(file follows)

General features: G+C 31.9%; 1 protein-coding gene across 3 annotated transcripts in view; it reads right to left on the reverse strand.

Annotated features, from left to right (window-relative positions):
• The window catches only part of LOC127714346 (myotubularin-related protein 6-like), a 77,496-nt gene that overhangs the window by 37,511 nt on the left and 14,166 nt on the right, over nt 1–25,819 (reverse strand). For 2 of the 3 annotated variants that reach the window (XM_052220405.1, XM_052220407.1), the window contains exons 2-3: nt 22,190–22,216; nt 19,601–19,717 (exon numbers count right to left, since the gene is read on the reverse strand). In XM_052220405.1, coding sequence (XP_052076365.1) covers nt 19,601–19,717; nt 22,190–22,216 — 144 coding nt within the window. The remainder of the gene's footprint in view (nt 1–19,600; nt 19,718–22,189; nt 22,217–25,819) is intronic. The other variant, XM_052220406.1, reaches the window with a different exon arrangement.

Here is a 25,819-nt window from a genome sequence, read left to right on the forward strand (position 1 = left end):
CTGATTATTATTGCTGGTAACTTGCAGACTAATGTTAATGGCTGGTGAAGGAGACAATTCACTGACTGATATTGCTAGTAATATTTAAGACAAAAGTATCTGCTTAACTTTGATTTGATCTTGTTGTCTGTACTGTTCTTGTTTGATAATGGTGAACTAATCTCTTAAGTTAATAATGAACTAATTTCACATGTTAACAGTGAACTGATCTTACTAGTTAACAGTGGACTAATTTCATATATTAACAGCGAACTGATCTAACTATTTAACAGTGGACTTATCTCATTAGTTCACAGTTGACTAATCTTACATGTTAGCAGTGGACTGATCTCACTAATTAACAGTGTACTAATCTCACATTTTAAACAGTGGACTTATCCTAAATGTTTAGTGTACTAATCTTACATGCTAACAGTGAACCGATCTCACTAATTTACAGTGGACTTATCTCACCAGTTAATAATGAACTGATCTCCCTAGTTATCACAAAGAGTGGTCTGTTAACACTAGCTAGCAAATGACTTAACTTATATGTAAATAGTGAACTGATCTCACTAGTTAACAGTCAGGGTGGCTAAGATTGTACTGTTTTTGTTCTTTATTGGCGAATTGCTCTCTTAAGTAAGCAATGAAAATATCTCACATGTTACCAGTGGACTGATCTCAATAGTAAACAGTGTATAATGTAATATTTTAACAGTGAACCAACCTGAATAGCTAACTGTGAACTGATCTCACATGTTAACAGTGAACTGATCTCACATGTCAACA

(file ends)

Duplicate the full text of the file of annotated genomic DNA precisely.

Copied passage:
General features: G+C 31.9%; 1 protein-coding gene across 3 annotated transcripts in view; it reads right to left on the reverse strand.

Annotated features, from left to right (window-relative positions):
• The window catches only part of LOC127714346 (myotubularin-related protein 6-like), a 77,496-nt gene that overhangs the window by 37,511 nt on the left and 14,166 nt on the right, over nt 1–25,819 (reverse strand). For 2 of the 3 annotated variants that reach the window (XM_052220405.1, XM_052220407.1), the window contains exons 2-3: nt 22,190–22,216; nt 19,601–19,717 (exon numbers count right to left, since the gene is read on the reverse strand). In XM_052220405.1, coding sequence (XP_052076365.1) covers nt 19,601–19,717; nt 22,190–22,216 — 144 coding nt within the window. The remainder of the gene's footprint in view (nt 1–19,600; nt 19,718–22,189; nt 22,217–25,819) is intronic. The other variant, XM_052220406.1, reaches the window with a different exon arrangement.

Here is a 25,819-nt window from a genome sequence, read left to right on the forward strand (position 1 = left end):
CTGATTATTATTGCTGGTAACTTGCAGACTAATGTTAATGGCTGGTGAAGGAGACAATTCACTGACTGATATTGCTAGTAATATTTAAGACAAAAGTATCTGCTTAACTTTGATTTGATCTTGTTGTCTGTACTGTTCTTGTTTGATAATGGTGAACTAATCTCTTAAGTTAATAATGAACTAATTTCACATGTTAACAGTGAACTGATCTTACTAGTTAACAGTGGACTAATTTCATATATTAACAGCGAACTGATCTAACTATTTAACAGTGGACTTATCTCATTAGTTCACAGTTGACTAATCTTACATGTTAGCAGTGGACTGATCTCACTAATTAACAGTGTACTAATCTCACATTTTAAACAGTGGACTTATCCTAAATGTTTAGTGTACTAATCTTACATGCTAACAGTGAACCGATCTCACTAATTTACAGTGGACTTATCTCACCAGTTAATAATGAACTGATCTCCCTAGTTATCACAAAGAGTGGTCTGTTAACACTAGCTAGCAAATGACTTAACTTATATGTAAATAGTGAACTGATCTCACTAGTTAACAGTCAGGGTGGCTAAGATTGTACTGTTTTTGTTCTTTATTGGCGAATTGCTCTCTTAAGTAAGCAATGAAAATATCTCACATGTTACCAGTGGACTGATCTCAATAGTAAACAGTGTATAATGTAATATTTTAACAGTGAACCAACCTGAATAGCTAACTGTGAACTGATCTCACATGTTAACAGTGAACTGATCTCACATGTCAACA